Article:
NEW YORK • The fall of Tiger Woods has taken its latest and perhaps most serious turn, with confirmation that the golfer was arrested on suspicion of driving under the influence of possibly drugs in Florida in the early hours of Monday.
As a police mugshot of the former world No. 1 gained huge traction online - his face puffy and eyes the epitome of sadness - the epic career heights when the 41-year-old won 14 Major championships and broke records with stunning regularity never seemed so far away.
Woods, once a sporting phenomenon, is now making headlines for all the wrong reasons.
Yesterday, the police said that he was asleep at the wheel but had no alcohol in his system when officers spotted his car along a Florida road. The car's engine was running and its lights were on.
The report added that officers woke up Woods, who had "extremely slow and slurred speech" and told them he took several prescriptions. Woods was also confused and asked how far he was from his Hobe Sound home.
Officers said Woods was co-operative but failed a sobriety test. Breath tests showed no alcohol in his system, and Woods also agreed to a urine test.
Woods' arraignment in Palm Beach County court on a DUI charge is scheduled for July 5.
Most would believe that Tiger Woods' troubles began with his 2009 sex scandal. But actually, his biggest struggles started after his 2013 Player of the Year season. In early 2014, he underwent his first back surgery, and it has been downhill since.
After a slow start to the year, Woods injures himself during the Honda Classic and he subsequently skips the Masters for the first time to undergo back surgery. Loses No. 1 spot to Adam Scott in May.
Struggles to get his season going, and after pulling out injured from a tournament at Torrey Pines, says he will take another break from competition.
Woods has microdiscectomy to remove a spinal disc fragment pinching a nerve in his back, with follow-up surgery to ease lingering discomfort.
Back spasms prompt Woods to withdraw from the second round of the Dubai Desert Classic, cutting short his return from a 16-month injury layoff.
After missing the Masters, Woods announces he had yet another surgery to alleviate pain in his back and leg.
Woods arrested on suspicion of driving under the influence in Jupiter, Florida.
In a statement issued on Monday night, he said that alcohol "was not involved" in his arrest.
"I understand the severity of what I did and take full responsibility for my actions," he said. "What happened was an unexpected reaction to prescribed medications. I didn't realise the mix of medications had affected me so strongly."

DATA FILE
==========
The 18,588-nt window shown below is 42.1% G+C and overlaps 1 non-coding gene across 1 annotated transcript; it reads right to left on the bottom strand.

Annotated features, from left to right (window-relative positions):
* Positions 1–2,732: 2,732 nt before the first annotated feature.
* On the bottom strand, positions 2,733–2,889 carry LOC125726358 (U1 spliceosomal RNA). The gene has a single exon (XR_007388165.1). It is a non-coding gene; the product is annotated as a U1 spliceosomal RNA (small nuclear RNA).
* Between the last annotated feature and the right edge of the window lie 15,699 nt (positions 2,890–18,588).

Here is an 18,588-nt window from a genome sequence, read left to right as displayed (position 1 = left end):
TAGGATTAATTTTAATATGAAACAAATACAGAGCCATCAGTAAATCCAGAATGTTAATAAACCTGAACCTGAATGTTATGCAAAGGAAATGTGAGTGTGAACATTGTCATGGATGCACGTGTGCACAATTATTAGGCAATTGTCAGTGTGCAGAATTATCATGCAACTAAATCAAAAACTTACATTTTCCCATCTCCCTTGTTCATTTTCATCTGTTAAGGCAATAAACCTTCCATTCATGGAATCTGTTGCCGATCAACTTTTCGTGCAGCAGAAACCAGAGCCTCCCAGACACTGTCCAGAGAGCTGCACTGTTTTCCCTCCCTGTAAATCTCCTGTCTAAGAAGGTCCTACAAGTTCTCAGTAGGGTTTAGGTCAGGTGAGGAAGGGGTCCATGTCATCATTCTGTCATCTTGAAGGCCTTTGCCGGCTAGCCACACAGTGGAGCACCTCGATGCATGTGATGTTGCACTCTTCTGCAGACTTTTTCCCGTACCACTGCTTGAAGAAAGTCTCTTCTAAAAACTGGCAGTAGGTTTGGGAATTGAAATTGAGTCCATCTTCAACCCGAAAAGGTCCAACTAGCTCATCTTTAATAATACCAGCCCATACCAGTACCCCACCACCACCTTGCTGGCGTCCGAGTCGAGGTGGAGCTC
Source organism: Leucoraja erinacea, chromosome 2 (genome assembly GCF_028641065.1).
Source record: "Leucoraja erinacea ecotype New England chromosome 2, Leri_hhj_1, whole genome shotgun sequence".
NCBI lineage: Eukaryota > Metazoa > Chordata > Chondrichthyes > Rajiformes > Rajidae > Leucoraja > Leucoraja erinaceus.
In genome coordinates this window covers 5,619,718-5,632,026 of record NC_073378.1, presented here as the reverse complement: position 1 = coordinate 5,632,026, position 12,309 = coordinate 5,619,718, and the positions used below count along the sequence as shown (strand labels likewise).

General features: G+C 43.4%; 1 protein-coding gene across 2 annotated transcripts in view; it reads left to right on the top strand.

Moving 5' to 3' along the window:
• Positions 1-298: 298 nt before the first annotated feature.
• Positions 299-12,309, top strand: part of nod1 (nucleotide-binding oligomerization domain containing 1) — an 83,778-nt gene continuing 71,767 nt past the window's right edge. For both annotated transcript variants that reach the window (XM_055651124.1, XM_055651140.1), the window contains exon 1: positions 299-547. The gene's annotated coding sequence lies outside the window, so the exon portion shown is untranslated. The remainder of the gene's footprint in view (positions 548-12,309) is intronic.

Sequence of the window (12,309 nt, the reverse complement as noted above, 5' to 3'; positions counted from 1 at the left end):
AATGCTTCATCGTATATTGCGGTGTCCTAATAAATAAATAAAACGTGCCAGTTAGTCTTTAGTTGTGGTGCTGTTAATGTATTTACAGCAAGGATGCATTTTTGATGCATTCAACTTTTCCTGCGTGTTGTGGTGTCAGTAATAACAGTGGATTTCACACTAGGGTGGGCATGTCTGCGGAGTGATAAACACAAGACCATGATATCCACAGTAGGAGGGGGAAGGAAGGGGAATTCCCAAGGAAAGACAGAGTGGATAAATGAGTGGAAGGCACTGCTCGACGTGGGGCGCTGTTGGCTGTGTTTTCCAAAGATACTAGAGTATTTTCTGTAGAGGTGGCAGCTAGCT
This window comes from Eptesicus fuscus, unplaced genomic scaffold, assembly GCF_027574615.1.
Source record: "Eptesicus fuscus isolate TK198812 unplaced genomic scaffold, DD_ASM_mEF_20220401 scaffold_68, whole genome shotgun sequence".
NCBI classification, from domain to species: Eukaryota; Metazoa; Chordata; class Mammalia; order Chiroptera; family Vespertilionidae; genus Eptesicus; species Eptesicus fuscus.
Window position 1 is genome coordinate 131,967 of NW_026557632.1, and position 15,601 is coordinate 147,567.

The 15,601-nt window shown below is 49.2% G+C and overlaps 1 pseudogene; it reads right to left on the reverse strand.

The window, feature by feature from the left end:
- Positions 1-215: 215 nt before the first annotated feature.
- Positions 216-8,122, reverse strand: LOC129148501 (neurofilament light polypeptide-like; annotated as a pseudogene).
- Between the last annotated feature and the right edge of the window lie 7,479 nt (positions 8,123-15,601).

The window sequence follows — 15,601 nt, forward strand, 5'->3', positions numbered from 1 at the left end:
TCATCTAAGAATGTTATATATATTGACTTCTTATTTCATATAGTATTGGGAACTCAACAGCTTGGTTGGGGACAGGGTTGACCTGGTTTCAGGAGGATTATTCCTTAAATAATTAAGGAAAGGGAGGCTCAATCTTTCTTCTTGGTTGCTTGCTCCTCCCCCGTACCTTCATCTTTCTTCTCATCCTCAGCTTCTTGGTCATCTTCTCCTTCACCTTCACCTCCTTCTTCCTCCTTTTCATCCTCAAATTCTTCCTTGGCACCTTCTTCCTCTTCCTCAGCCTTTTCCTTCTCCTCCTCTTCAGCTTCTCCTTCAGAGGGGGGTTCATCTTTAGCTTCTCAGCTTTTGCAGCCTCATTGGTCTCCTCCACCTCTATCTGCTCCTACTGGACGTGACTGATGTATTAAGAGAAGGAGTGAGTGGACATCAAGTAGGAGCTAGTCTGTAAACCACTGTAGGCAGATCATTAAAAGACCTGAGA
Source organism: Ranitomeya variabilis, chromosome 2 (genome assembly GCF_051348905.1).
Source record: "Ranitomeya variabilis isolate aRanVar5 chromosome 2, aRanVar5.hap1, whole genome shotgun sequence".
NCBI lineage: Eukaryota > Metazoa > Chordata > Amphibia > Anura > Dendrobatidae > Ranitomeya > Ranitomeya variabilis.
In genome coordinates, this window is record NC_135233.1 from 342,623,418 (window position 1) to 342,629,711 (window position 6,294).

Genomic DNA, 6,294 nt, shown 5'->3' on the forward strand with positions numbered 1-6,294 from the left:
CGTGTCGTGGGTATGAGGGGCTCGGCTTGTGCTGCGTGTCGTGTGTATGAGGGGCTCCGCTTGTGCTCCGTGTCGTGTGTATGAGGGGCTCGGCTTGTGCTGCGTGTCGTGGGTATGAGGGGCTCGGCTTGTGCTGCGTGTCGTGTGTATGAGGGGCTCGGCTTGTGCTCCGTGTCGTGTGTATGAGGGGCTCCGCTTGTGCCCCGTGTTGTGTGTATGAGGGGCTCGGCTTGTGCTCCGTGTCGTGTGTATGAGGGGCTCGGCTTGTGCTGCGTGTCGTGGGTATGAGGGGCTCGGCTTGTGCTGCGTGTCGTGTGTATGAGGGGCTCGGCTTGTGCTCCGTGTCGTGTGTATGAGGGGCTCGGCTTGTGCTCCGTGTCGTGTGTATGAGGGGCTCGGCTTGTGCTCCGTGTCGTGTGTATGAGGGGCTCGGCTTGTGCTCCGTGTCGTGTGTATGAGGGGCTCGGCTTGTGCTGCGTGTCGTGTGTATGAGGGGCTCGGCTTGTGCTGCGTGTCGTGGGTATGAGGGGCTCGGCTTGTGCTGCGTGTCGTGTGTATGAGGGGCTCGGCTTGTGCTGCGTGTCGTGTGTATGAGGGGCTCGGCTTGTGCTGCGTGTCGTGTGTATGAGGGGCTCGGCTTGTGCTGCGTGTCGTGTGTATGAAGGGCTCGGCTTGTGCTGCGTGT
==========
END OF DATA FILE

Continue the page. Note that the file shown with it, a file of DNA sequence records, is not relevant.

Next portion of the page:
Whatever he took, for most part of yesterday the talk was of his police mugshot, which spoke of greatness squandered, a cultural hero's decline and mortality.
In the mugshot, which digital media website Mashable described as "pretty depressing", Woods' eyes are half-open and appear unfocused. Bags of loose flesh sag under them and he appears aged.
USA Today sports columnist Christine Brennan wrote: "How sad is this? How troubling? What happened to the young man we all thought we knew, the one we saw in another photo in 1997, the most famous photo of Tiger there is? Only 21, pumping his fist, roaring in triumph after winning his first Major tournament, the 1997 Masters?Where has he gone?"
Woods' downfall has been gradual but consistent - much of it by his own hand. His father, with whom he was extremely close, died in 2006. ESPN wrote the "death of his father set a battle raging inside".
Three years later, his then wife Elin Nordegren chased him from their house with a golf club, after she learnt of his serial infidelities. His golf game never recovered.
Woods was once not only a dominant golfing figure - he has claimed 79 PGA Tour titles and was world No. 1 for an unprecedented total of 683 weeks - but an individual who transcended sport.
At the time of his near eight-hour spell in a police cell on Monday, he was ranked 876th in the world with his last Major success arriving almost nine years ago.
Only last week, he issued an upbeat statement in which he insisted he "unequivocally" wants to play competitive golf again as he recovers from his latest back surgery.
"I haven't felt this good in years," he said. "The long-term prognosis is positive... All I can do is take it day by day. There's no hurry."
Extra time out of the public spotlight has probably never looked so appealing.
THE GUARDIAN, REUTERS